Is there anything about the use of teen-aged informants in the 314-page Justice Department Office of the Inspector General report of 2005 about the FBI’s use of informants? Nothing.

How about in the updated Attorney General guidelines on the use of informants from December, 2006? Nada, zip, zero.

The care and feeding of federal law enforcement informants is complicated by the fact special agents change offices from time to time, and in the case of the FBI which has jurisdiction over multiple criminal violations, agents move from squad to squad in a large field division office for various reasons. In a big office like Detroit, if an agent moves to a different squad, the informant remains under the control of another agent on the squad handling the informant’s area of criminal specialty, so to speak.

Fourteen year old Rick Wershe became an FBI drug informant by happenstance. His late father, Richard J. Wershe Sr. was a hustler who was always on the edge of the law. Wershe Sr. became a registered FBI paid informant as something of an insurance policy. If he stepped over the line and faced charges, his role as an FBI informer might be a lifeline.

Wershe Sr.’s FBI “handler” was an agent named James Dixon, now retired. Special Agent Dixon essentially worked white collar crime and fraud violations. One day Dixon and another agent were visiting the Wershe home on Detroit’s east side. There were some drug dealing suspects living in the area so, according to the fading memories of those involved, including Rick Wershe Jr. himself, the agents produced some surveillance photos and placed them on the table. Did Richard Wershe, Sr. know any of these guys? Um, no. But his 14-year old son Ricky knew a lot of the people in the ‘hood. The senior Wershe called his son over to the table and asked if he knew any of these guys in the photos.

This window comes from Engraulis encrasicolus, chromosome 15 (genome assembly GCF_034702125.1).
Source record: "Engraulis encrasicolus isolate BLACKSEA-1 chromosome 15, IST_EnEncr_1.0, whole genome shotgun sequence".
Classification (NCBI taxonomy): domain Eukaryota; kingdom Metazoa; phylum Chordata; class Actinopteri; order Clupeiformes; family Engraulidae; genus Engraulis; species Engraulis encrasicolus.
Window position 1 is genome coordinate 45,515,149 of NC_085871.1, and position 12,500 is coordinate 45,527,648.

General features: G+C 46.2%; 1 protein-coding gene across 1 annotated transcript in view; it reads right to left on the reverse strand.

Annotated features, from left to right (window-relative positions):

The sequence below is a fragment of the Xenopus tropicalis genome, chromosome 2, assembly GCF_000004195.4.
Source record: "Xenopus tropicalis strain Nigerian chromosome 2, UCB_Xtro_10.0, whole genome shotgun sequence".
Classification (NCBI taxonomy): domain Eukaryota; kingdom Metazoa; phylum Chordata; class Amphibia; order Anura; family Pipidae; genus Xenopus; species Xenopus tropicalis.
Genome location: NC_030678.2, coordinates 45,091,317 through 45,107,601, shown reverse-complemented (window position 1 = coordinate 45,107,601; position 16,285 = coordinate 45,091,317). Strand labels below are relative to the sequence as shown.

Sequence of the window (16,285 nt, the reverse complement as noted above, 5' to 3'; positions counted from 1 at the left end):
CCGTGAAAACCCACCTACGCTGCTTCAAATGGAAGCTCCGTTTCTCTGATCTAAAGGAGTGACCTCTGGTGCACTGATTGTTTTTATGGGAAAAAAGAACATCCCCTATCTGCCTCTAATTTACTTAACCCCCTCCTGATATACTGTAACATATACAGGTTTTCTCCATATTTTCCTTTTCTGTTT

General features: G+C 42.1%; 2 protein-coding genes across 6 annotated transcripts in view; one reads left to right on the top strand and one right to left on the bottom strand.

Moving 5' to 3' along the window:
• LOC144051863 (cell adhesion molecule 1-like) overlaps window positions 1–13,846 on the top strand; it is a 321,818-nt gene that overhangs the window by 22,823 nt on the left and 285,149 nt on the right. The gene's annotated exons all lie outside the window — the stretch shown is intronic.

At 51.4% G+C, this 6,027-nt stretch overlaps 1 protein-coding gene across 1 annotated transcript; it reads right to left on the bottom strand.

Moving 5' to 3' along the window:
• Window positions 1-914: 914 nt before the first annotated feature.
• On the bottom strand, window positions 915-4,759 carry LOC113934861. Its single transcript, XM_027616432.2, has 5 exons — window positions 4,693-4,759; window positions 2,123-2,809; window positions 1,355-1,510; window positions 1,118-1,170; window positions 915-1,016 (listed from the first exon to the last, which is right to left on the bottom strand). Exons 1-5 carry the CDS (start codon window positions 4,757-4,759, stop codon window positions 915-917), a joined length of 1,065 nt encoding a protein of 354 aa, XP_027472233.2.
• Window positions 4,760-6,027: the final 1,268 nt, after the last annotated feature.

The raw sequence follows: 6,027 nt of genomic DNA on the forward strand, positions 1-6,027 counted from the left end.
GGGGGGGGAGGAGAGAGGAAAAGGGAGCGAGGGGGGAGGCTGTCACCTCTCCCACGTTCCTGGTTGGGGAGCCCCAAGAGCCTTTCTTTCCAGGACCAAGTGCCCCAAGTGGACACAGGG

“Sure,” Ricky said. “That’s Little Man. That’s Big Man,” and so on. The agents realized the kid knew a lot about the Curry Brothers drug gang, an outfit the FBI was interested in under its new (back then) mandate to investigate major drug conspiracies.

Young Richard J. Wershe, Jr. wasn’t recruited to be an all-purpose narcotics underworld informant. He became an informant for a specific case—the Curry Brothers case. 

Initially, in his early teen years, Rick Wershe, Jr.’s informant work focused on the case the FBI was making against the Curry Brothers. Over the course of the case, the Curry investigation changed hands within the Detroit FBI.

The vagaries of FBI agent squad assignments for agents explain how White Boy Rick started his informant life under the guidance of Special Agent Jim Dixon, was handed off to Special Agent Herm Groman and ultimately the Curry case wound up in the final stretch under the control of Special Agent Gregg Schwarz. Special Agent Schwarz was never White Boy Rick’s “handler,” however.

As noted, Dixon worked primarily on white collar crime and fraud. Groman was assigned to the narcotics squad but moved to the public corruption squad as the Curry investigation was wrapping up. Schwarz was on the fugitive squad but transferred to the narcotics squad and took over the Curry case when Groman moved to the public corruption squad. Got all that?

The details of Richard Wershe, Jr.’s life as an FBI snitch—the teen years—will be the subject of another post on Informant America.